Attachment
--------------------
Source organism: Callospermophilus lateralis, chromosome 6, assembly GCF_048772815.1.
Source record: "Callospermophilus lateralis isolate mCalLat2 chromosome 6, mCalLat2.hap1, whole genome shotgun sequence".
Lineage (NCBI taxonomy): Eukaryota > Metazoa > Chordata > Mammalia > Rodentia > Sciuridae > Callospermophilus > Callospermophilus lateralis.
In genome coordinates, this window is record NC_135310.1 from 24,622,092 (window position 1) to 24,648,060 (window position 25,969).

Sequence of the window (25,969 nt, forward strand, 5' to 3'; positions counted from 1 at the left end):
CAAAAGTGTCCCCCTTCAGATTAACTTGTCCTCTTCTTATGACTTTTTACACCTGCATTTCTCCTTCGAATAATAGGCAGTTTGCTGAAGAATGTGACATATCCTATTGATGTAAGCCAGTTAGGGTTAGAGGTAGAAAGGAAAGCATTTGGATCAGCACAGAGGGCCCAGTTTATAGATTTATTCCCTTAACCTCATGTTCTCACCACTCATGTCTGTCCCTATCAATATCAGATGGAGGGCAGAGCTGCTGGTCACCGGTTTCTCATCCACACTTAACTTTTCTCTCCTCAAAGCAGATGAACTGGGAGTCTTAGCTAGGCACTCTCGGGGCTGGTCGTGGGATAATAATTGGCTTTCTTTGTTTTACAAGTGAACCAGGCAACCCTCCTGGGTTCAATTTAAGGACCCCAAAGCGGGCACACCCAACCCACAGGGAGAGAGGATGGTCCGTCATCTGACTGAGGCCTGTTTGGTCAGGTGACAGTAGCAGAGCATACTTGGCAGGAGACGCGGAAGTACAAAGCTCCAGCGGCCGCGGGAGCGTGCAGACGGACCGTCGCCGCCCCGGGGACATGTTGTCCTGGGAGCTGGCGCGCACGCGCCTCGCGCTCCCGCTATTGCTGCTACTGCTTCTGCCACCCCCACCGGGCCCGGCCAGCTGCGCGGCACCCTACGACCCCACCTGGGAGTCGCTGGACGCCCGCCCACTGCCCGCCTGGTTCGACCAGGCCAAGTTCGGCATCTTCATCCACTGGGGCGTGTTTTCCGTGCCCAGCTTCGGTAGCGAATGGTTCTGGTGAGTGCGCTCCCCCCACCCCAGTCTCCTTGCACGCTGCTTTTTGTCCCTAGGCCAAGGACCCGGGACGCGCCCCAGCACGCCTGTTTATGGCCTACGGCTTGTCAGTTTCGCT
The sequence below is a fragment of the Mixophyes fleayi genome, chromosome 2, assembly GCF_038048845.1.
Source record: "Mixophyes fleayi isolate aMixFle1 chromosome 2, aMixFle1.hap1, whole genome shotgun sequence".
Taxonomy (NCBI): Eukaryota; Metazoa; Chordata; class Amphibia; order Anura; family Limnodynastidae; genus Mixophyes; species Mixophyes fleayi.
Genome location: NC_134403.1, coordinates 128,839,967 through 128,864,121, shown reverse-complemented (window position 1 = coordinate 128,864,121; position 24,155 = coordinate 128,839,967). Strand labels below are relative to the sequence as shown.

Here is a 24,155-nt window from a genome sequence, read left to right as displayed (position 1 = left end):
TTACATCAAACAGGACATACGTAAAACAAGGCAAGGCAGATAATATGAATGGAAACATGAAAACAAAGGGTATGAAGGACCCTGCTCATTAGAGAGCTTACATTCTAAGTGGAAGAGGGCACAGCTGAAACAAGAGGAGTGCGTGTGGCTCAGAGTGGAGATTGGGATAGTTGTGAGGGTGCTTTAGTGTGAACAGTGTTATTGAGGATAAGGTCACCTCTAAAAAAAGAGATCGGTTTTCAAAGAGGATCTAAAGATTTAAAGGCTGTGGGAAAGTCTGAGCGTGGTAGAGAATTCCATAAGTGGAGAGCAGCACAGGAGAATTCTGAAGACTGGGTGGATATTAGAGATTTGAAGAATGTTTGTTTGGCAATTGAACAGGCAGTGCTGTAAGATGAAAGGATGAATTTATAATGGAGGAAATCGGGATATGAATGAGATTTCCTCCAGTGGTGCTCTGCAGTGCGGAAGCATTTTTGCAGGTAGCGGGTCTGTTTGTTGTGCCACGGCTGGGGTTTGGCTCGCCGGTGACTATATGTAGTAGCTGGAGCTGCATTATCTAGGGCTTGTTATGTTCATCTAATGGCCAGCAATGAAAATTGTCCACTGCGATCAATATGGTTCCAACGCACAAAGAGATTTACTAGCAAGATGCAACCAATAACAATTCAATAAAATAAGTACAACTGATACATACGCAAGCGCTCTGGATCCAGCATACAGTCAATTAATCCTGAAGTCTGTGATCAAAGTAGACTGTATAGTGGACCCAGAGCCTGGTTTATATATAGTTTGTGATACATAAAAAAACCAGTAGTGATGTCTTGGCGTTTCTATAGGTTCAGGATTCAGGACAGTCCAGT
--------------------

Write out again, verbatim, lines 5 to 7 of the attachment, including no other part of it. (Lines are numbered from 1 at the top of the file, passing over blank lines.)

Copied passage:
Sequence of the window (25,969 nt, forward strand, 5' to 3'; positions counted from 1 at the left end):
CAAAAGTGTCCCCCTTCAGATTAACTTGTCCTCTTCTTATGACTTTTTACACCTGCATTTCTCCTTCGAATAATAGGCAGTTTGCTGAAGAATGTGACATATCCTATTGATGTAAGCCAGTTAGGGTTAGAGGTAGAAAGGAAAGCATTTGGATCAGCACAGAGGGCCCAGTTTATAGATTTATTCCCTTAACCTCATGTTCTCACCACTCATGTCTGTCCCTATCAATATCAGATGGAGGGCAGAGCTGCTGGTCACCGGTTTCTCATCCACACTTAACTTTTCTCTCCTCAAAGCAGATGAACTGGGAGTCTTAGCTAGGCACTCTCGGGGCTGGTCGTGGGATAATAATTGGCTTTCTTTGTTTTACAAGTGAACCAGGCAACCCTCCTGGGTTCAATTTAAGGACCCCAAAGCGGGCACACCCAACCCACAGGGAGAGAGGATGGTCCGTCATCTGACTGAGGCCTGTTTGGTCAGGTGACAGTAGCAGAGCATACTTGGCAGGAGACGCGGAAGTACAAAGCTCCAGCGGCCGCGGGAGCGTGCAGACGGACCGTCGCCGCCCCGGGGACATGTTGTCCTGGGAGCTGGCGCGCACGCGCCTCGCGCTCCCGCTATTGCTGCTACTGCTTCTGCCACCCCCACCGGGCCCGGCCAGCTGCGCGGCACCCTACGACCCCACCTGGGAGTCGCTGGACGCCCGCCCACTGCCCGCCTGGTTCGACCAGGCCAAGTTCGGCATCTTCATCCACTGGGGCGTGTTTTCCGTGCCCAGCTTCGGTAGCGAATGGTTCTGGTGAGTGCGCTCCCCCCACCCCAGTCTCCTTGCACGCTGCTTTTTGTCCCTAGGCCAAGGACCCGGGACGCGCCCCAGCACGCCTGTTTATGGCCTACGGCTTGTCAGTTTCGCT
The sequence below is a fragment of the Mixophyes fleayi genome, chromosome 2, assembly GCF_038048845.1.